افت و خیزهای تحقیقات حسابداری بین المللی
|کد مقاله||سال انتشار||مقاله انگلیسی||ترجمه فارسی|
|10364||2011||20 صفحه PDF||34 صفحه WORD|
Publisher : Elsevier - Science Direct (الزویر - ساینس دایرکت)
Journal : Critical Perspectives on Accounting, Volume 22, Issue 6, August 2011, Pages 608–627
1. ملت در حال توسعه
2. IAR به عنوان علوم سیاسی
3. توسعه از طریق حسابداری
4. موانع فرهنگی حسابداری
5. سرمایه داری شرکتی
6. هماهنگی سازیها
7. نتیجه گیری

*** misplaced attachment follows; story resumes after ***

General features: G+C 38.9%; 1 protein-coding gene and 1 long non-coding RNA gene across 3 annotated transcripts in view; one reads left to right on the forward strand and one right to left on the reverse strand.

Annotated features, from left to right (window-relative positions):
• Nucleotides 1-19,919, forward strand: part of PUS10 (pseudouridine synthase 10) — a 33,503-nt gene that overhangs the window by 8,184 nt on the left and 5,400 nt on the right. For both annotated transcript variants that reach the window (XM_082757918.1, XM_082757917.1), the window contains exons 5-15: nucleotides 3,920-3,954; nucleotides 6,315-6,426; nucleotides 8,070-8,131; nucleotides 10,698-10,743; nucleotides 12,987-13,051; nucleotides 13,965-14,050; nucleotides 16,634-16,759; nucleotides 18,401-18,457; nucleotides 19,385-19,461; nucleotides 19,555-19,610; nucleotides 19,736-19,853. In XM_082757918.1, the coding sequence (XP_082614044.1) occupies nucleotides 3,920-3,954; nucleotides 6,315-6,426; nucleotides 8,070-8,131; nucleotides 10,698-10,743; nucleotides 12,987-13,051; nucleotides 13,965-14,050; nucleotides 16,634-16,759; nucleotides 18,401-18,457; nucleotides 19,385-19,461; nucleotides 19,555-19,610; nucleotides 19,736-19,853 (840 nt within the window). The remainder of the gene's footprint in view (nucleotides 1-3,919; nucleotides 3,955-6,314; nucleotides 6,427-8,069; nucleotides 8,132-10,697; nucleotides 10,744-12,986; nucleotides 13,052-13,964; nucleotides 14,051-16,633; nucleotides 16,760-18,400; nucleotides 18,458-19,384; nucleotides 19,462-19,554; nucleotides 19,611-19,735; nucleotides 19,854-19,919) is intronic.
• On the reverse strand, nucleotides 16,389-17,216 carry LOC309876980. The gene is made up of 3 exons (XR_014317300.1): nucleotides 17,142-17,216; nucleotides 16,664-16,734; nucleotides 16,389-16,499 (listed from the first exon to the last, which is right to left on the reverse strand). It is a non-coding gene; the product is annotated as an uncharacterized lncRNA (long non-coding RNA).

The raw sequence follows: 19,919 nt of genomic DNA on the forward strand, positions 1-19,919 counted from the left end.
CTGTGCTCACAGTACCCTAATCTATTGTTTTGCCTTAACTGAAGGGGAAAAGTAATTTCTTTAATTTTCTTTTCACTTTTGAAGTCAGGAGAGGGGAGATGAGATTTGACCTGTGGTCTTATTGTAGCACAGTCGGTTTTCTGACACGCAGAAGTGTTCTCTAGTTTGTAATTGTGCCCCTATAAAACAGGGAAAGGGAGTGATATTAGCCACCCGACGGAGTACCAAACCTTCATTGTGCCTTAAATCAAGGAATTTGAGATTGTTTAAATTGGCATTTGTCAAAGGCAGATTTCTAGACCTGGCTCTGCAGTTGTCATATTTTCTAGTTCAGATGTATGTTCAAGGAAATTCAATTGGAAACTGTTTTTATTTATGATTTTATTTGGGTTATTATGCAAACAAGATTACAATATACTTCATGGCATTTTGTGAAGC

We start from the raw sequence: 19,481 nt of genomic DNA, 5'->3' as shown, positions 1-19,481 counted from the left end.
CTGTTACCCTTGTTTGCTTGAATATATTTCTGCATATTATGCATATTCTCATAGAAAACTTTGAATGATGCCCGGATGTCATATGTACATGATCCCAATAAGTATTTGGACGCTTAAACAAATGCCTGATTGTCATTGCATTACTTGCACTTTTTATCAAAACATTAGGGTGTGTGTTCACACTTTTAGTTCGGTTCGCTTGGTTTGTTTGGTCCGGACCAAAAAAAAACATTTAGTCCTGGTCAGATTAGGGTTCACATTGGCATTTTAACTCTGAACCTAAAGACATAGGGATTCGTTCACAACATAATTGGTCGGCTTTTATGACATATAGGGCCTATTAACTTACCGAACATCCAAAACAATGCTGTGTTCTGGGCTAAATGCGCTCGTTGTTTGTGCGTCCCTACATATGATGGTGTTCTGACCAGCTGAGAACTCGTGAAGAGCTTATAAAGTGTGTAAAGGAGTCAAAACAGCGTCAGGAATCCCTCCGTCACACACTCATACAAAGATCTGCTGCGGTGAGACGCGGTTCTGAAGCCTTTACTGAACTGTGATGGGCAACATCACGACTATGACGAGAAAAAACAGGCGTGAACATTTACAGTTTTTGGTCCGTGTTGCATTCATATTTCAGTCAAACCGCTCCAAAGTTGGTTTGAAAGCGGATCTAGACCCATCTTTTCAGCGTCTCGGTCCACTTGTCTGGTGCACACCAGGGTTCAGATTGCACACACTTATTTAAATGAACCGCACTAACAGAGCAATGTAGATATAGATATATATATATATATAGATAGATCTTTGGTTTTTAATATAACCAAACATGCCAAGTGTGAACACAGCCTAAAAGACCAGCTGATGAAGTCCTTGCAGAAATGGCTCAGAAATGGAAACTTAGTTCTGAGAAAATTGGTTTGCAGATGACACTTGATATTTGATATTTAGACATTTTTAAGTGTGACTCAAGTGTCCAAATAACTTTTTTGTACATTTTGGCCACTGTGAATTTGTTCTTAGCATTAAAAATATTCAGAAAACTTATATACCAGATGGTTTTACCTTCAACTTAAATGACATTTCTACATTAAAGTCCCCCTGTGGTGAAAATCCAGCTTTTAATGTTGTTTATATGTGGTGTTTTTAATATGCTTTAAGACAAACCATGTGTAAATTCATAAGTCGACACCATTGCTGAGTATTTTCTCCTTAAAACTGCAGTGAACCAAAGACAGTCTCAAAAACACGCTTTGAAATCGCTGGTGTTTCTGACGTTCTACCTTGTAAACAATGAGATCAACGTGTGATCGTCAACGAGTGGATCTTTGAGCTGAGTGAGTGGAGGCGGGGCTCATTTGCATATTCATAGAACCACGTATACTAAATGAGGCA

This paper examines international accounting research (IAR) as a historically constituted discursive formation and argues for the post-colonial moment as its condition of possibility. The post-colonial moment is specified as comprising three aspects: decolonization, the Cold War and the Development doctrine. The latter entailed a political program to fashion a commodity-intensive world, subtended by the economic subject. The post-colonial moment also triggers a reorganization of the social sciences into policy sciences to which IAR belongs. By examining key topics in IAR such as economic development, culture, corporate capitalism, and harmonization in the context of its conditions of production, the paper conjectures the likely end of IAR.